Wednesday, February 23, 2011

It's marginal

Have you ever made a note or comment in the margin of page? What kind of comment was it? A reaction? A reminder? A note to help you? Or did it express an anger, a sigh, a giggle?

So the question is asked - will marginalia disappear now that electronic reading is growing? And even if you make an electronic comment, will anyone ever find it? Or will it disappear when you delete the page, a bit of you lost/destroyed as the image dissolves into non-ash?

School kids are reminded not to write in their textbooks. The schools often own the books, and your notes in the margin 'damage' the book for the next student. When I went off to college, I wanted my textbooks to all be new. I didn't want some fellow student's discard. I wanted new, new, new. For one semester, I afforded new. By my second semester, my economic standards dwindled, and I bought all used books. By mid semester, I not only was satisfied with the monies I saved by buying used, but I was leaps ahead in understanding what my textbooks really said - I was reading the marginalia. I could trigger discussion points with my classmates - points and ideas that I would have never imagined on my own.

Take Ode To Autumn by John Keats. How many times had I read this book and made the routine acceptance that Keats wrote about autumn. Until I read a note in the margin - a note left by a previous owner of my textbook. The note? It addressed the whole second stanza, starting with Keat's word 'abroad'. Was this really meant to be "a broad"?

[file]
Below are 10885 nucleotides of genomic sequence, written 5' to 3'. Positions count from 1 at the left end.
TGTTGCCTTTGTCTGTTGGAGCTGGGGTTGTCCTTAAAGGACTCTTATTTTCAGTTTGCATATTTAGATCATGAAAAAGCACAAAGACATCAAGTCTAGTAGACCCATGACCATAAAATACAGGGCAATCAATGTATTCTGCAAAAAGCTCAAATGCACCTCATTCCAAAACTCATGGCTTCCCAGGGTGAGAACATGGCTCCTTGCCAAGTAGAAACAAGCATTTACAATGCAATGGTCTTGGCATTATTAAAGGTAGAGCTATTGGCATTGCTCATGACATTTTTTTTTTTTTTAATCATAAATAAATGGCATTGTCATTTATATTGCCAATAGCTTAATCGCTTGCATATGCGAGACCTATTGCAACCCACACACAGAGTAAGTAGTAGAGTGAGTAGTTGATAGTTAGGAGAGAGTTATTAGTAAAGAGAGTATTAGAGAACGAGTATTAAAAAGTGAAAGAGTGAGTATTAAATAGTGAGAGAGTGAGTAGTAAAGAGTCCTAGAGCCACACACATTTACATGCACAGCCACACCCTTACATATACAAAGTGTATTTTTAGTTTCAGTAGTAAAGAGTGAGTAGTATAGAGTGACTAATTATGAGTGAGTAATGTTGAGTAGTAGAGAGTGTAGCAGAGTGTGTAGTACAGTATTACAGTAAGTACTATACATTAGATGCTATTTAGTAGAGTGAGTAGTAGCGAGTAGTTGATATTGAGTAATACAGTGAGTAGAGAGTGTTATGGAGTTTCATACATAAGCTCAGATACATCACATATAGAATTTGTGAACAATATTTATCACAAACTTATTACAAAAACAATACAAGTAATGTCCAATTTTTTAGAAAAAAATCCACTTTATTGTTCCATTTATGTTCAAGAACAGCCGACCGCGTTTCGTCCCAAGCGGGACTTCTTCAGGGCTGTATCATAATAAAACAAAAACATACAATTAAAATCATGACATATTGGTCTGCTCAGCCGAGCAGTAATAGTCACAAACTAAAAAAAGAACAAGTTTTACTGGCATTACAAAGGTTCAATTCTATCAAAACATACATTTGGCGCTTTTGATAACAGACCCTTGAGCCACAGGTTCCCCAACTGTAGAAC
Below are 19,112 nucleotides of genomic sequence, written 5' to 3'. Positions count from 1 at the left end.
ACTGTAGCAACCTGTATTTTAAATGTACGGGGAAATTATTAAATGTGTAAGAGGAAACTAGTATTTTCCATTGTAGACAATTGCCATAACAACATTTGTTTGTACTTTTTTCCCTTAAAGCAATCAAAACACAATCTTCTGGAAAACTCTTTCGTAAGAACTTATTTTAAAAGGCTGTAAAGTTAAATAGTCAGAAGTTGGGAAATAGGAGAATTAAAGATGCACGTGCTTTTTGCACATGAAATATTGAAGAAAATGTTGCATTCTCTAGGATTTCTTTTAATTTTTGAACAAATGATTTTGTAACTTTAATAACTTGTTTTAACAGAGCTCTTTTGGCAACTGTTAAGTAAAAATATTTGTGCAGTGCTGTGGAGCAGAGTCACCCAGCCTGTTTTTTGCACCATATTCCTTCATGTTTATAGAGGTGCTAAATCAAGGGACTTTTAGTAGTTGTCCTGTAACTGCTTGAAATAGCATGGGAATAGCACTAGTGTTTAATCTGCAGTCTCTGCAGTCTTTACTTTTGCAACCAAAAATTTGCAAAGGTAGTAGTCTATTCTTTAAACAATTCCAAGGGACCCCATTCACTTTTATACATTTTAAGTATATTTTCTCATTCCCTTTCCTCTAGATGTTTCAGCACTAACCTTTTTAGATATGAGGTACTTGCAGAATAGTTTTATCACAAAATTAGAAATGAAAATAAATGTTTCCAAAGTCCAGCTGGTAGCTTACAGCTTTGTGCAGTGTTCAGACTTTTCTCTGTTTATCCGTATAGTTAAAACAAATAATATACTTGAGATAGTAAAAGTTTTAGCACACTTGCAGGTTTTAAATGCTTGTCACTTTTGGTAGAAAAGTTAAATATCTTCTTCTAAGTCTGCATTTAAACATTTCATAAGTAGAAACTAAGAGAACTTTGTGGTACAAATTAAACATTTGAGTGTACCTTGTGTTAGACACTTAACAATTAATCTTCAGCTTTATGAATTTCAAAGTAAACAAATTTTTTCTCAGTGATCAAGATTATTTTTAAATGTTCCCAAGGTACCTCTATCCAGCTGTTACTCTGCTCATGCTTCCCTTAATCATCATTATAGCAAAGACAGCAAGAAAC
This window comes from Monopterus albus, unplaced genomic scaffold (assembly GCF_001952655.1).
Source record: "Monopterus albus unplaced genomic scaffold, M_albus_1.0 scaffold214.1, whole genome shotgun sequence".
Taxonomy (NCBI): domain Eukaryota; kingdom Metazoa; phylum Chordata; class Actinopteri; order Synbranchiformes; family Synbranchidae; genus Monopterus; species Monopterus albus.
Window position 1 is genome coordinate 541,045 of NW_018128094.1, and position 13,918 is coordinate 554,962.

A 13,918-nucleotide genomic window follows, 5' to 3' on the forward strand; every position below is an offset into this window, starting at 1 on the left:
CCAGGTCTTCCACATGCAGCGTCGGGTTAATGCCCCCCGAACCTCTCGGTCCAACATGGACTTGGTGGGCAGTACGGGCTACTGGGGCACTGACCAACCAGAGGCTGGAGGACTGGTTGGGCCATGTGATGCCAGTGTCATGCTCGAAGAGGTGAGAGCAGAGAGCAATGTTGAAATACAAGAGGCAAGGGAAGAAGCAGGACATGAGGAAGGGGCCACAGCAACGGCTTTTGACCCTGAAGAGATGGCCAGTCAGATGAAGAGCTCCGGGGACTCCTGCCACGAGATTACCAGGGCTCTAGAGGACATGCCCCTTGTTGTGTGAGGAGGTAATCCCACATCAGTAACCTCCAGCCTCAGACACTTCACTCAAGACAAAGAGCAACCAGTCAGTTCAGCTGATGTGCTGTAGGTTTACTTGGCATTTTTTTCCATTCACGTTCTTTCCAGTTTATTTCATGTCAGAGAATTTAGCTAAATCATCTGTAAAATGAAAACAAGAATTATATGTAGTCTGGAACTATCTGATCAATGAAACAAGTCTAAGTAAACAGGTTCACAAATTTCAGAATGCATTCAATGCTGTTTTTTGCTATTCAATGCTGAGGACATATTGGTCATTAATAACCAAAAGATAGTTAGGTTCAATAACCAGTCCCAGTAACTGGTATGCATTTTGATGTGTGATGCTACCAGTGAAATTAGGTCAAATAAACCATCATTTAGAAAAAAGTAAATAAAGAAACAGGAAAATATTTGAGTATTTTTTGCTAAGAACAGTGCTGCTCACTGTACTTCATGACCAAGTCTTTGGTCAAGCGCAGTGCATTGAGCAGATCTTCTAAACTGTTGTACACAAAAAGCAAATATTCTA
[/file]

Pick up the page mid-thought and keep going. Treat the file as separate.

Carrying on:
"Heehee," said the comment.
"... whoever seeks abroad may find
Thee sitting careless on a granary floor... "

The next scribbled comment said "Whoa, Keats!" and was followed by a smiley face.
(Obviously, I noted, this book was previously owned by a GUY)

I re-read the first stanza.  "...Close bosom-friend of the maturing sun...

And I jumped sentences ahead.
"Thy hair soft-lifted by the winnowing wind;
Or on a half-reaped furrow sound asleep,
Drowsed with the fume of poppies... '
Hmmm, this guy - the previous owner of this book, the margin writer - had a point.
Was Keats dipping into porn poetry? Or was my marginal writer suffering? 
Marginalia. 
My classmates stared at me when I suggested the poem was about 'a broad'. My professor rolled his eyes. "Explain this!" he commanded. I did, following the marginalia in my used book. 
Suddenly I was the star. Because I dared to interpret, dared to find imagery, dared to be bold in my comments, the professor accepted this 'marginal' idea.

Marginalia has opened many eyes to new ideas. The whole New York Times article teaches us that margin notes are worthy and are history lessons in their own right. Sometimes marginalia can stand alone, create a thought or even a world that never would exist otherwise. 
Don't stop writing in the margins. Share your concepts, your imagery, your knowledge. Okay, don't write in a library book; keep those notes in a journal. That journal? A best seller someday??? It is marginally possible.

Here is a Billy Collins' poem on marginalia. You go places with this...